Viceland’s Noisey shows how music is a natural resource in danger

In Viceland’s music documentary show Noisey music is a natural, renewable resource. It’s accessible to the wealthiest of people, but also a vehicle of economic mobility for the impoverished. But gun powder is also made from natural resources — and music has been manipulated to incite, justify, and profit from violence, happiness, and at times a blurred mix of both.

Former Vice on HBO production assistant Zach Goldbaum hosts Noisey and travels to São Paulo, Miami, and Compton, California, to speak with those connected with the area’s music scene. Whether it’s a multi-platinum rapper returning to the hometown that birthed his career or the shop owner who gets a spike in sales when dance parties erupts in the streets, their voices are the music.


“Bompton” isn’t on any ordinary map you’ll find of California. But after international rap superstar Kendrick Lamar’s recent success, it’s on THE map.

Bompton is a section of Compton, California, with a very high concentration of members of the street gang Bloods. Out of the three episodes, “Bompton” spends the most time exploring the society as much as the music. You find out a “California zipper” describes stitches that run down the side of someone’s body, usually from a violent assault. The show travels to Campanella Park, where residents casually state the area is dangerous because it borders territories owned by rival gang the Crips.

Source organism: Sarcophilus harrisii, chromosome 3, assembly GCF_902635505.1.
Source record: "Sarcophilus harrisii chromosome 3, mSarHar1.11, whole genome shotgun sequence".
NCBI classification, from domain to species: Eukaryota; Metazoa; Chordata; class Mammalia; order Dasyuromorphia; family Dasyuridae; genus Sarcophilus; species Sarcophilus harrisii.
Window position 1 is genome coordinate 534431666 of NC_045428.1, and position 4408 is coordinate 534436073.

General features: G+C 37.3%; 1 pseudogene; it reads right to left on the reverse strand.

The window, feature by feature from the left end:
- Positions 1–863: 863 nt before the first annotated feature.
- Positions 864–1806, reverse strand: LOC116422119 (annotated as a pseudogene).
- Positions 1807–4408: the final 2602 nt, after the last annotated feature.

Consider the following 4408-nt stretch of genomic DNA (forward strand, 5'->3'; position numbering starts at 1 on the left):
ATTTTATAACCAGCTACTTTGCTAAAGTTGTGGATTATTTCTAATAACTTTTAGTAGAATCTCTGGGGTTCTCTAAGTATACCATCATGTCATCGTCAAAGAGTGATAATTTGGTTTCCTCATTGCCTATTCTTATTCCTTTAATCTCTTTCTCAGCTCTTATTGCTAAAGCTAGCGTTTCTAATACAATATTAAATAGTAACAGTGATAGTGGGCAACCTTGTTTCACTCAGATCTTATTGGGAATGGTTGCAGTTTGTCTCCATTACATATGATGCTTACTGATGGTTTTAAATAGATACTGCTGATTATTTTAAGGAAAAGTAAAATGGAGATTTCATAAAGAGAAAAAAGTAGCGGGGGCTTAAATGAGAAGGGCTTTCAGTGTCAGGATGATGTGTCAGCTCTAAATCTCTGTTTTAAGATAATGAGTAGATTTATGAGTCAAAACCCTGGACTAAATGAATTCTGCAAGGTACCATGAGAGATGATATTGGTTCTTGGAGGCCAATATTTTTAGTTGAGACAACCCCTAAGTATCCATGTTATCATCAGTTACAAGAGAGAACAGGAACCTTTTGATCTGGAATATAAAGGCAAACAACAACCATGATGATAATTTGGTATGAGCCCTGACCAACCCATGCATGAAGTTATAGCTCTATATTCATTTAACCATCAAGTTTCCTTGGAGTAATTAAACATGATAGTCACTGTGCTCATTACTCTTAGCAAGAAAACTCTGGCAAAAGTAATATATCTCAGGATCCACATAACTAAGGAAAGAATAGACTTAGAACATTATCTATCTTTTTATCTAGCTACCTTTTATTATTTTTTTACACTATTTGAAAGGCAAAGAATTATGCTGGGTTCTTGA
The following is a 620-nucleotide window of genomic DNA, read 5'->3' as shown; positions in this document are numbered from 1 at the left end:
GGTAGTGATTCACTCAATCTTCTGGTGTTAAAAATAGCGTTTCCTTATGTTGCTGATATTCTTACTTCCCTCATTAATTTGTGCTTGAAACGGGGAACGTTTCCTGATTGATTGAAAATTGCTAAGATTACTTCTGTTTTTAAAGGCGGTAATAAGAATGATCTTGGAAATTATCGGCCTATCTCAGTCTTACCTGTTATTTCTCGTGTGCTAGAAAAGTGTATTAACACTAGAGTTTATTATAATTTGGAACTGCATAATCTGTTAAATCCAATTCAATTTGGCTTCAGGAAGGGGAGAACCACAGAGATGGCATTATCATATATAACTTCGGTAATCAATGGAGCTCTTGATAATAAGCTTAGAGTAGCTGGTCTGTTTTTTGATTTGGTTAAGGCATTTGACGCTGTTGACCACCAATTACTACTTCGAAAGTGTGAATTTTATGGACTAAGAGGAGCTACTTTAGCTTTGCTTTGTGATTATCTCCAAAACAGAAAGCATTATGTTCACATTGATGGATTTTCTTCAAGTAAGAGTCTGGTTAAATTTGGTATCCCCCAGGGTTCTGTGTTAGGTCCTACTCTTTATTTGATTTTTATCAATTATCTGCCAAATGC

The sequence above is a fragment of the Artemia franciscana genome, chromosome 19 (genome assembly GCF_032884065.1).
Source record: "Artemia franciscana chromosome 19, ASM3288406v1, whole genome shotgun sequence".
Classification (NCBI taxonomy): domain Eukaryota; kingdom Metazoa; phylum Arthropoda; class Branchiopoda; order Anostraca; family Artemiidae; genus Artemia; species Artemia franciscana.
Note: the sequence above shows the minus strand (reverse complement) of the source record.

It centers on an interview with Lamar that takes place in a Bompton backyard with the musician’s friends, many wearing gang affiliations on their sleeve, hanging in the background. It feels as though this group of friends are overseers of Kendrick and Bompton as a whole, ensuring their territory and its crown jewel stays unsullied.

Early in the episode, Noisey films a band practicing at Lamar’s old grade school as a fight between students broke out. Jazzy trumpets continue to blare throughout the next 80 seconds, while Lamar and a former teacher of his separately describe the violence that permeated the school. This sort of filmmaking makes the inextricable nature of the culture and the music obvious.

At moments the show feels like it’s trying to artificially create suspense. At one point while strolling through an alley known for being dangerous,  Kendrick’s childhood friend, the rapper Lil L, wishes he could show Goldbaum graffiti on the walls in a gated area outside the camera shot. Goldbaum agrees to climb the gate to see the graffiti, and we come to see a barrier so short and non-threatening that the neighborhood kids likely don’t think twice about scaling it. Did the exchange add to the scene? It’s inclusion, instead of simply cutting to them walking by the graffiti, felt frustratingly fake.

But outside of these minor immersion deterrents, which are few and far between, “Bompton” is an excellent adventure through an area often spoken about in rap songs but rarely explored as complexly.

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